Table 1.-Numbers of fishing boats and fishermen and
landings of fish products In Honduras in 1995. Source:
Department of Natural Resources, Tegucigalpa.

Item Number

Vessels or fishermen
 Lobster trap and dive vessels(1) 200
 Shrimp vessels 113
 Conch dive vessels 15
 Finfish vessels 23
 Small artisanal boats 4,855
 Artisanal fishermen 5,936

Aquatic production Landings (it)
 Wild shrimp 2,743
 Farmed shrimp 9,028
 Lobster tails 1,830
 Conch meats 291
 Finfish 359

(1) Data from J. Rukin, president of fishermen's cooperative, Oak Ridge, Roatan Island.
Table 2.--Honduras' closed seasons for crustaceans
and conchs.

Species Months

Lobster(1) March 16-July 31
Shrimp February 1-June 30
Queen conch March 16 August 31

(1) Lobster tails must measure at least 5 inches long.

Historical Molluscan Fishing

Mollusk shells are present in the Mayan ruins located in several places in the country. The shells are of freshwater and marine origin, with the marine shells coming from both the Caribbean and Pacific coasts of Honduras. Most shells are associated with burials, while shells of the Caribbean helmet, Cassis tuberosa, were used as horns and musical instruments, and part of the queen conch shells were used as spoons (Pastor(2)). The Museo De Anthropologia E Historia in San Pedro Sula has a collection of shells from various Honduras Mayan ruins and illustrations of indigenous peoples with shells of Busycon and other species (Fig. 2, 3). The shell of the horse conch, Pleuroploca gigantea, could be of Honduras Caribbean Sea origin, but those of Busycon sp. probably come from Mexico's Gulf of Mexico area.


The authors made several inquiries to people around every lagoon about whether ancient shell middens are present. Few apparently exist as they do on the shores of Bahia de Bluefields in Nicaragua (MacKenzie, In Press).

Fishing for Lobsters and Conchs

Earlier Artisanal Fishing

Before the mid-1980's, artisanal fishermen around the bay islands of Guanaja, Roatan, and Utila used to catch lobsters near shore by free diving without mask or tank. Each carried a stick with a fork at the end to hold a lobster against the bottom before attempting to grab it with a free hand. He then came to the surface (Miller(3)). Another method used more sparingly to catch lobsters at night was to drift across a bottom in water 0.9-1.5 m deep in a dugout canoe holding a torch at the water surface to reflect light from the eyes of a lobster. The fisherman then descended to catch it (Galindo(4)). By free diving, fishermen also caught conchs which were so abundant in places some could be seen from shore in clear waters (Miller(3). As a consequence of organized industrial fishing in the 1970's and early 1980's, lobsters and conchs became much scarcer in shallow coastal waters (Galindo(4)).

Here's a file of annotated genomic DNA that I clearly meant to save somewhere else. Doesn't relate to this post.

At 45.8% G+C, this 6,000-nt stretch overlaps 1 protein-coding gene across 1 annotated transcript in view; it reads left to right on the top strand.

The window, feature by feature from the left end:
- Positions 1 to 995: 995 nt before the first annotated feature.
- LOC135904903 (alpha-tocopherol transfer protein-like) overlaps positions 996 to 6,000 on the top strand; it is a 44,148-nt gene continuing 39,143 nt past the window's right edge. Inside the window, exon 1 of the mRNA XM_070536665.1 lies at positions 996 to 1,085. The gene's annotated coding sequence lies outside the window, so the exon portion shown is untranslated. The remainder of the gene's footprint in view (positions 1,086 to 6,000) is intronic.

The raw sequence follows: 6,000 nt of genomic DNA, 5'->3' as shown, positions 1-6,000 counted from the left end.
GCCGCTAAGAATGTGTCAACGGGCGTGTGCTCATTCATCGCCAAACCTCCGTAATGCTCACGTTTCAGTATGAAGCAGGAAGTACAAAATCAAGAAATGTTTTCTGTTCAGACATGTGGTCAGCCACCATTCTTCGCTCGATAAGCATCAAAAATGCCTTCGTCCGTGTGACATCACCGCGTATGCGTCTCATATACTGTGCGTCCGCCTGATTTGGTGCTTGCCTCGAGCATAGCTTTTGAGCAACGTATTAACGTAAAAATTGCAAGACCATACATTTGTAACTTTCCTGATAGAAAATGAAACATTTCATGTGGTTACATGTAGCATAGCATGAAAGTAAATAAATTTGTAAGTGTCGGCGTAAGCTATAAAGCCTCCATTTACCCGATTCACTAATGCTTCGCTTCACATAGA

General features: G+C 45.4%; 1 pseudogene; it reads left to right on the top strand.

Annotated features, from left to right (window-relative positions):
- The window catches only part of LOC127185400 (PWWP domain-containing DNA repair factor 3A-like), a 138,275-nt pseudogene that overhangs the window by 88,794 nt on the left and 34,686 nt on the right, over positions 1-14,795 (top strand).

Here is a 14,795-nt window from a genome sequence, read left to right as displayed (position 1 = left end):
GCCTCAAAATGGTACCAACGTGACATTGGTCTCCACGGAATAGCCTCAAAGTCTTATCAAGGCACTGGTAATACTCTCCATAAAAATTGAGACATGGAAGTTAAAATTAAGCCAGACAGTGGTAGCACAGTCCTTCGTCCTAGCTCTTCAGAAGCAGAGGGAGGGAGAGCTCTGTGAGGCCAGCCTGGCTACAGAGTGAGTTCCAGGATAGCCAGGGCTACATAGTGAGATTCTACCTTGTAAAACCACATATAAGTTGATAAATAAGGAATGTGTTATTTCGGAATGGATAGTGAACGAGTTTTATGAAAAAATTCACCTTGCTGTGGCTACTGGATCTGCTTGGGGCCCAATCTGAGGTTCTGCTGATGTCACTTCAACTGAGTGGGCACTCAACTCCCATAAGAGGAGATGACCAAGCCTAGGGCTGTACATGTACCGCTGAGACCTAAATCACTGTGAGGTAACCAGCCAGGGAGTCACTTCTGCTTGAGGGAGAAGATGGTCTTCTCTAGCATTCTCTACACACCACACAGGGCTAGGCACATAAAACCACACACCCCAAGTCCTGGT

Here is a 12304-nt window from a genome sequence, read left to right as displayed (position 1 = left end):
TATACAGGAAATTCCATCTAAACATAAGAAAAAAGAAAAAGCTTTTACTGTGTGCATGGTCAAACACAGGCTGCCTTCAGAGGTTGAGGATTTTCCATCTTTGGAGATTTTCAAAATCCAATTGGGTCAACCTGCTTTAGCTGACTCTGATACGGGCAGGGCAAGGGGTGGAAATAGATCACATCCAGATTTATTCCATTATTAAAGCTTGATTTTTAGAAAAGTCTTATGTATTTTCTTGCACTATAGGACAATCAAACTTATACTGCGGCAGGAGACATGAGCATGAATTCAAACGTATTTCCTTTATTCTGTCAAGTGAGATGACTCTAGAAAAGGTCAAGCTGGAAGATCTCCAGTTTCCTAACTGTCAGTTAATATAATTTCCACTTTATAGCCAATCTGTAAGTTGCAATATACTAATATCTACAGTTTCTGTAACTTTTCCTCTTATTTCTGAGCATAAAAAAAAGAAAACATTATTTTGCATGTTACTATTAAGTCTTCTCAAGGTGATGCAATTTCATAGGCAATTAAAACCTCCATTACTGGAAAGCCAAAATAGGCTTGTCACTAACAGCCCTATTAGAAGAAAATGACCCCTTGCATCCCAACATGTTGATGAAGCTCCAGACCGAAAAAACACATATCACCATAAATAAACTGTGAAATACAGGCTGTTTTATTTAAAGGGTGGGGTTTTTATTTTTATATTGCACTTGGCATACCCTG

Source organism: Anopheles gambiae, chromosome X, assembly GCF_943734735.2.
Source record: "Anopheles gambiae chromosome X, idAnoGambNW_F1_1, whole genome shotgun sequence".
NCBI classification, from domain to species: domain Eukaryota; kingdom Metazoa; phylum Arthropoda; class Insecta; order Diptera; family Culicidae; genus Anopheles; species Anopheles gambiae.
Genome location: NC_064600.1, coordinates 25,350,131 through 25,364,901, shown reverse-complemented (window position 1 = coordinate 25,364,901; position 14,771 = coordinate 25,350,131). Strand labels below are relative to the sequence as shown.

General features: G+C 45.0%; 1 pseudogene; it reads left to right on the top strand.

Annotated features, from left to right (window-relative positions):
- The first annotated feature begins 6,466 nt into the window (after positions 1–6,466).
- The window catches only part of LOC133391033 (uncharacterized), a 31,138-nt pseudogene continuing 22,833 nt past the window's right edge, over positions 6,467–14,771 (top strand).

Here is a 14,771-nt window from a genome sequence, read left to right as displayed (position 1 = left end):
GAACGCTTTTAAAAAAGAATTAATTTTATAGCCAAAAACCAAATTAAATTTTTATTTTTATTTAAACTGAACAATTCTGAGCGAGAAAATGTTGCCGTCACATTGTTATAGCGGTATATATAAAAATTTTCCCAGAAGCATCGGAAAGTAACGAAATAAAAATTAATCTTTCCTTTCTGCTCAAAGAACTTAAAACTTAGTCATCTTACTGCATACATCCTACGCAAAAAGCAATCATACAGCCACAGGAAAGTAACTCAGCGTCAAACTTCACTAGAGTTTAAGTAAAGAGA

Current Artisanal Fishing

An estimated 50 fishermen from the Bay Islands currently seek lobsters and conchs using only mask and fins. Since fishermen seek mostly lobsters, they dive in shallow rocky areas. A good day's catch for a fisherman is about 5 pounds of lobster tails(5) and 2-3 conchs. Fishermen sell most of the lobsters, but they eat some lobsters and the conchs. Lobster and conch fishing is not allowed on the northwest side of Utila, the north side of Roatan, and the northwest side of Guanaja because the Honduran government has set aside the areas as wildlife refuges, but it is allowed elsewhere (Miller(3)).

Along the north coast of the Honduras mainland from the Puerto Cortes area eastward to villages such as Nueva Armenia, artisanal fishermen catch lobsters in traps and by diving. In Puerto Cortes and nearby villages, about nine fishermen using large dugout canoes with small motors each set from 10 to 150 individually buoyed lobster traps (Fig. 4). Some use small strings of traps weighted at one end with a stone; these are made of wooden slats, have an entrance at the top, measure 75 x 45 x 45 cm, and weigh 50-60 pounds when dry. Set at distances of 2.4-3.7 km from shore at typical depths of 37-46 m on hard sand bottom, they last 3-4 months; mud bottom has few or no lobsters. Traps are baited with cowhide, which costs US$9.50-11.50 for a complete hide, but also with shark or ray hide. Hides are preserved with salt in barrels (Ebanks(6)).


Fishermen setting 150 pots lift 50 pots/day and go with crews of three besides themselves. Three men pull the trap rope through a block while the fourth man steers the boat, propelled by a 30 hp outboard motor. Lobsters are taken from traps with gloved hands or hooks. It takes the crew 2.5-3 hours to lift 50 traps if they do not have to move any to another site (Ebanks(6)). The fisherman with 10 traps gets 8-30 pounds of lobster tails/day. The best lobster catches follow periods of rough weather (Brito(7)).